PHILOMATH, Ore. Proposed restrictions for bumper-sticker slogans on cars parked at Philomath High School are sparking a free-speech debate in this small town.
Philomath High School Principal Joane Eby said new rules were needed after several students and school employees complained about a bumper sticker referencing female body parts.
But the owner of the car, a student, refused to remove the sticker or move the car, citing restrictions on freedom of speech.
Eby said the definition of what's appropriate language at the high school needs to be clarified, and has proposed new guidelines on the display of stickers or signs that may be racist, sexual or gender-biased, or that promote drinking, drugs or smoking.
But the proposal was put on hold after a Philomath School Board member requested a legal opinion. Board member Jodi Nelson said she wanted to know if censoring bumper stickers would violate the First Amendment.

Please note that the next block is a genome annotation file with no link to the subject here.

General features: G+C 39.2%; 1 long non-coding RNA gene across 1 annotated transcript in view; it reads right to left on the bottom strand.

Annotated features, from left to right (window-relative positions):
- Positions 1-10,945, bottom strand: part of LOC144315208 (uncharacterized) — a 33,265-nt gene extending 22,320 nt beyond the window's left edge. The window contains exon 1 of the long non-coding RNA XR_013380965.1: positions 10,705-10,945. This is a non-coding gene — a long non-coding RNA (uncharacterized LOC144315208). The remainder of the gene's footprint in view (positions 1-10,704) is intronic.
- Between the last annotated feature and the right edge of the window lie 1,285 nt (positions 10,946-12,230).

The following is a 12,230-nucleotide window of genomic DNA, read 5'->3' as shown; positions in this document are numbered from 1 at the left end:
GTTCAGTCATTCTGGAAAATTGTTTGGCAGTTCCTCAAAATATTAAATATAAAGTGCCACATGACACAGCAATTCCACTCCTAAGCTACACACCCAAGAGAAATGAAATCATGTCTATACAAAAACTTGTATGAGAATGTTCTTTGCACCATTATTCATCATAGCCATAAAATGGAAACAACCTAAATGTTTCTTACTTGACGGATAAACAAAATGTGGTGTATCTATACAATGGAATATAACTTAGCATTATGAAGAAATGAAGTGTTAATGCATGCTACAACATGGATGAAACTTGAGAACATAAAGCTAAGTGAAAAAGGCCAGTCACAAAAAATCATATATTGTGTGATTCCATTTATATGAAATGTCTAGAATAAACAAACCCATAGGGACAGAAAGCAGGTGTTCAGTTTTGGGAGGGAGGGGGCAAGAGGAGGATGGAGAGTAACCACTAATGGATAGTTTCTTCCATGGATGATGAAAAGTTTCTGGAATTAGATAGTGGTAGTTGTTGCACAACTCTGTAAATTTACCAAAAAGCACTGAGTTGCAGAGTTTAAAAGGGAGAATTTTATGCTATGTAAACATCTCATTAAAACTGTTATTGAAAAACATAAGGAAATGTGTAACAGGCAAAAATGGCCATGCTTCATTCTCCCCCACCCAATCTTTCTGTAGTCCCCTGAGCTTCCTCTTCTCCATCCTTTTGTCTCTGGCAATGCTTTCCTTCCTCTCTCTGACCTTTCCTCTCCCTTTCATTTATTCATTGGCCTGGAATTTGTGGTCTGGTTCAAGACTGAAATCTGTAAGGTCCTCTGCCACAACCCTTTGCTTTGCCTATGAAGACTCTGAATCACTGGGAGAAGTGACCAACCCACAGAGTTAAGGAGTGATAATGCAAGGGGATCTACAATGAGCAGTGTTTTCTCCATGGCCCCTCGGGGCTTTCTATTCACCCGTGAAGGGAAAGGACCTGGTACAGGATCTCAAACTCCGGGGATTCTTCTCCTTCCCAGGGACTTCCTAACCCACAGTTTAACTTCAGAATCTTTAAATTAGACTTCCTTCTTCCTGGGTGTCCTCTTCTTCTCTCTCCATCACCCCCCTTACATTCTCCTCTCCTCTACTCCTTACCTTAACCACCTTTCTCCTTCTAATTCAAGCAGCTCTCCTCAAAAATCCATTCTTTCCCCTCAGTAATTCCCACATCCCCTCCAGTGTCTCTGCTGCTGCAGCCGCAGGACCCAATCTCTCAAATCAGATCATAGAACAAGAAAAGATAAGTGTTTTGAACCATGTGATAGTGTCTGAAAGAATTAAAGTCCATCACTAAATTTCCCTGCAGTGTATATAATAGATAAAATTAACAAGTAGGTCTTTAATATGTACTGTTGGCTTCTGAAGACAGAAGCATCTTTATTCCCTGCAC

Eby said the restrictions wouldn't prohibit bumper stickers, but would require drivers to park off campus if they didn't want to remove those that were deemed offensive under the policy.
Ryan Tuttle, a 2002 graduate of Philomath High School, said it's a good thing that he's no longer in school, or he would have to park off campus. The back windows of his truck are covered with decals, and there's a small black and white sticker with words that some people might consider racist, he said.
"It's a sticker on a car," Tuttle said. "I have a right to my opinion."
But Philomath Superintendent Terry Kneisler said the parking lot is an extension of the learning environment and that there's legal precedent for schools being allowed to regulate student speech there.